History of the Jews and the Crusades  

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Train wreck at Montparnasse (October 22, 1895) by Studio Lévy and Sons.
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Train wreck at Montparnasse (October 22, 1895) by Studio Lévy and Sons.

The history of the Jews and the crusades became a part of the history of antisemitism for the Jews in the Middle Ages. The call for the First Crusade touched off new persecutions of the Jews that would continue on and off for centuries.

Background

In the First Crusade, flourishing communities on the Rhine and the Danube were attacked by Crusaders, yet many were spared due to the efforts of the Papacy (see German Crusade, 1096). In the Second Crusade (1147) the Jews in France suffered especially. Philip Augustus treated them with exceptional severity during the Third Crusade (1188). The Jews were also subjected to attacks by the Shepherds' Crusades of 1251 and 1320.

The attacks were opposed by the local bishops and widely condemned at the time as a violation of the crusades' aim, which was not directed against the Jews. However, the perpetrators mostly escaped legal punishment. Also, the social position of the Jews in western Europe distinctly worsened, and legal restrictions increased during and after the crusades. They prepared the way for anti-Jewish legislation of Pope Innocent III. The crusades resulted in centuries of strong feelings of ill will on both sides and hence constitute a turning point in the relationship between Jews and Christians.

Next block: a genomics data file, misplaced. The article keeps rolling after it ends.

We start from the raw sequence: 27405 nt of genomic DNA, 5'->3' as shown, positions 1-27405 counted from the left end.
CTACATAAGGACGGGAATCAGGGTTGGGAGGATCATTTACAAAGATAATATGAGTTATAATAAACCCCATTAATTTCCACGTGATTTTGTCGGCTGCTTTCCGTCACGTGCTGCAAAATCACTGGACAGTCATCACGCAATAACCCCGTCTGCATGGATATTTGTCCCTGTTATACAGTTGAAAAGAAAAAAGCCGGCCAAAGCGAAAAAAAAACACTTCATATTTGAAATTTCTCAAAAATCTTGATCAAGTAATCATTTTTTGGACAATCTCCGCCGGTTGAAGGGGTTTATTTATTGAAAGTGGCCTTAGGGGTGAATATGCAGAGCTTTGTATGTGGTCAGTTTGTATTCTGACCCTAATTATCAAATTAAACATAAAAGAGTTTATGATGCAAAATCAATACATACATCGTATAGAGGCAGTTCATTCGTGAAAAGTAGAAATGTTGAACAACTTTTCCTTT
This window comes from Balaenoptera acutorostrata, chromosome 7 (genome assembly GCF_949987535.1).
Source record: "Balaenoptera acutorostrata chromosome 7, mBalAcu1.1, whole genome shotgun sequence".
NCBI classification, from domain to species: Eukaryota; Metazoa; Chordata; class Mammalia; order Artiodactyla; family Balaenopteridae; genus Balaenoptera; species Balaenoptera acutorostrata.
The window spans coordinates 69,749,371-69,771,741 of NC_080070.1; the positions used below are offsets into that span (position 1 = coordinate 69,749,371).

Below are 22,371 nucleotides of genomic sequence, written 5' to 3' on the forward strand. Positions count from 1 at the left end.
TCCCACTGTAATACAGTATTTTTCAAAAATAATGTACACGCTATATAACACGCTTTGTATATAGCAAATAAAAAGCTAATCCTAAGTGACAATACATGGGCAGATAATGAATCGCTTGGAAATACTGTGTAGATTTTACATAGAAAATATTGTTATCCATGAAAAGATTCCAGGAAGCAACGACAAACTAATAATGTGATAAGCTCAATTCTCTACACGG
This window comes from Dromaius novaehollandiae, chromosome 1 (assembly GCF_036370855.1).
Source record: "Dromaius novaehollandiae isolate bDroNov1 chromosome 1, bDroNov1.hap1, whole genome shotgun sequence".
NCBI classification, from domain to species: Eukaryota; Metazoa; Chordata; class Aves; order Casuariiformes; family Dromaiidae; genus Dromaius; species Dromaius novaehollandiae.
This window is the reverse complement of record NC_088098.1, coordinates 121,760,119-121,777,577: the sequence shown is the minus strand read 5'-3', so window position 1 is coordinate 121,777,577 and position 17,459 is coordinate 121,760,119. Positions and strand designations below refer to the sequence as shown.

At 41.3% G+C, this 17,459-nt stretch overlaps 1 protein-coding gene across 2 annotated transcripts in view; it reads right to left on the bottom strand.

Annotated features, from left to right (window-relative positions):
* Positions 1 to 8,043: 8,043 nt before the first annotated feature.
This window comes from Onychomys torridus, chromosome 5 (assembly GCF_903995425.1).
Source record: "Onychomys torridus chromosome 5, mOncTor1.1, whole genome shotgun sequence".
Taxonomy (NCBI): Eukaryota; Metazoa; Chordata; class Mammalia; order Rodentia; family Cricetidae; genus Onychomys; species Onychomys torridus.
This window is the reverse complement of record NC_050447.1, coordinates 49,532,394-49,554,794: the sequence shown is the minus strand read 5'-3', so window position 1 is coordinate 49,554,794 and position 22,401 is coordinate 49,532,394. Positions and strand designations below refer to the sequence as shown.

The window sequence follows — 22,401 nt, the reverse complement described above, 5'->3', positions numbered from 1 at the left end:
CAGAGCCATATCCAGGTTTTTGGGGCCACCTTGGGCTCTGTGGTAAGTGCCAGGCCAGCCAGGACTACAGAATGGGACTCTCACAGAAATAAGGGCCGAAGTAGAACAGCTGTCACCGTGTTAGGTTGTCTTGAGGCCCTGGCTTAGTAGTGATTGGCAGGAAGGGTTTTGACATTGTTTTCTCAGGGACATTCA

Unless indicated otherwise, the text in this article is either based on Wikipedia article "History of the Jews and the Crusades" or another language Wikipedia page thereof used under the terms of the GNU Free Documentation License; or on original research by Jahsonic and friends. See Art and Popular Culture's copyright notice.

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